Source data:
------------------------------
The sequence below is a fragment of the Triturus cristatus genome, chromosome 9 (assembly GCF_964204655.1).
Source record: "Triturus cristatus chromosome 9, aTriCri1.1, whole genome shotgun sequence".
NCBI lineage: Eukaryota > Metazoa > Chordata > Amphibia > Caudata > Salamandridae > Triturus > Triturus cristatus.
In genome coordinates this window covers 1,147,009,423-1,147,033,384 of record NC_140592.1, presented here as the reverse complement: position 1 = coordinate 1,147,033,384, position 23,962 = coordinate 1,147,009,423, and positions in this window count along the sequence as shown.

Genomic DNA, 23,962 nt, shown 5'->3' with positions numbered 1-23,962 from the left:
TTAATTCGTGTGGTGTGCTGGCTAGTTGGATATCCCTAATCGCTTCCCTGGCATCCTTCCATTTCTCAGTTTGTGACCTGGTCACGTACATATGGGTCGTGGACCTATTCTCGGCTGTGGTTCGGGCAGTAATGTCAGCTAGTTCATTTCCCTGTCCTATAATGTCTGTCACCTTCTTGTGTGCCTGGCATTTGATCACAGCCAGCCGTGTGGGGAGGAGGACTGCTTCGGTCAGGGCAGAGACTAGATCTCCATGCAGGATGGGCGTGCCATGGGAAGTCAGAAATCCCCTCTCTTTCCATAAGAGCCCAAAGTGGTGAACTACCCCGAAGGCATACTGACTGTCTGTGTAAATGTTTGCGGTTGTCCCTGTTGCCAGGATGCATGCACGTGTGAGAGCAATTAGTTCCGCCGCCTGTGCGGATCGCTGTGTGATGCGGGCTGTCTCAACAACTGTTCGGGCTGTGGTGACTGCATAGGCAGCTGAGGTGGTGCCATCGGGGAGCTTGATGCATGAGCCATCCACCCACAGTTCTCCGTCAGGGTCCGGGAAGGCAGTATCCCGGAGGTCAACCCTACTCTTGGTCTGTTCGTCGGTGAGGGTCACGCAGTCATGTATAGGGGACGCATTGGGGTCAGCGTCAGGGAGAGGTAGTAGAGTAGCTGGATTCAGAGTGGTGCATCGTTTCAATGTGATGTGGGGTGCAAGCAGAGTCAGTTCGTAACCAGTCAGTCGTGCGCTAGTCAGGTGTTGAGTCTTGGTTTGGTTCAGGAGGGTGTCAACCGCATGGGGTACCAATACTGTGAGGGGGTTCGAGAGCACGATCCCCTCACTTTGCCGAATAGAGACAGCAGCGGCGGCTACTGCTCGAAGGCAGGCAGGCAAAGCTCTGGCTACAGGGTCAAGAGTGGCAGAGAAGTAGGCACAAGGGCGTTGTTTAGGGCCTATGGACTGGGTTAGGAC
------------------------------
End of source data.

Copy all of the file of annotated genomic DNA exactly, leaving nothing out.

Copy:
The sequence below is a fragment of the Triturus cristatus genome, chromosome 9 (assembly GCF_964204655.1).
Source record: "Triturus cristatus chromosome 9, aTriCri1.1, whole genome shotgun sequence".
NCBI lineage: Eukaryota > Metazoa > Chordata > Amphibia > Caudata > Salamandridae > Triturus > Triturus cristatus.
In genome coordinates this window covers 1,147,009,423-1,147,033,384 of record NC_140592.1, presented here as the reverse complement: position 1 = coordinate 1,147,033,384, position 23,962 = coordinate 1,147,009,423, and positions in this window count along the sequence as shown.

Genomic DNA, 23,962 nt, shown 5'->3' with positions numbered 1-23,962 from the left:
TTAATTCGTGTGGTGTGCTGGCTAGTTGGATATCCCTAATCGCTTCCCTGGCATCCTTCCATTTCTCAGTTTGTGACCTGGTCACGTACATATGGGTCGTGGACCTATTCTCGGCTGTGGTTCGGGCAGTAATGTCAGCTAGTTCATTTCCCTGTCCTATAATGTCTGTCACCTTCTTGTGTGCCTGGCATTTGATCACAGCCAGCCGTGTGGGGAGGAGGACTGCTTCGGTCAGGGCAGAGACTAGATCTCCATGCAGGATGGGCGTGCCATGGGAAGTCAGAAATCCCCTCTCTTTCCATAAGAGCCCAAAGTGGTGAACTACCCCGAAGGCATACTGACTGTCTGTGTAAATGTTTGCGGTTGTCCCTGTTGCCAGGATGCATGCACGTGTGAGAGCAATTAGTTCCGCCGCCTGTGCGGATCGCTGTGTGATGCGGGCTGTCTCAACAACTGTTCGGGCTGTGGTGACTGCATAGGCAGCTGAGGTGGTGCCATCGGGGAGCTTGATGCATGAGCCATCCACCCACAGTTCTCCGTCAGGGTCCGGGAAGGCAGTATCCCGGAGGTCAACCCTACTCTTGGTCTGTTCGTCGGTGAGGGTCACGCAGTCATGTATAGGGGACGCATTGGGGTCAGCGTCAGGGAGAGGTAGTAGAGTAGCTGGATTCAGAGTGGTGCATCGTTTCAATGTGATGTGGGGTGCAAGCAGAGTCAGTTCGTAACCAGTCAGTCGTGCGCTAGTCAGGTGTTGAGTCTTGGTTTGGTTCAGGAGGGTGTCAACCGCATGGGGTACCAATACTGTGAGGGGGTTCGAGAGCACGATCCCCTCACTTTGCCGAATAGAGACAGCAGCGGCGGCTACTGCTCGAAGGCAGGCAGGCAAAGCTCTGGCTACAGGGTCAAGAGTGGCAGAGAAGTAGGCACAAGGGCGTTGTTTAGGGCCTATGGACTGGGTTAGGAC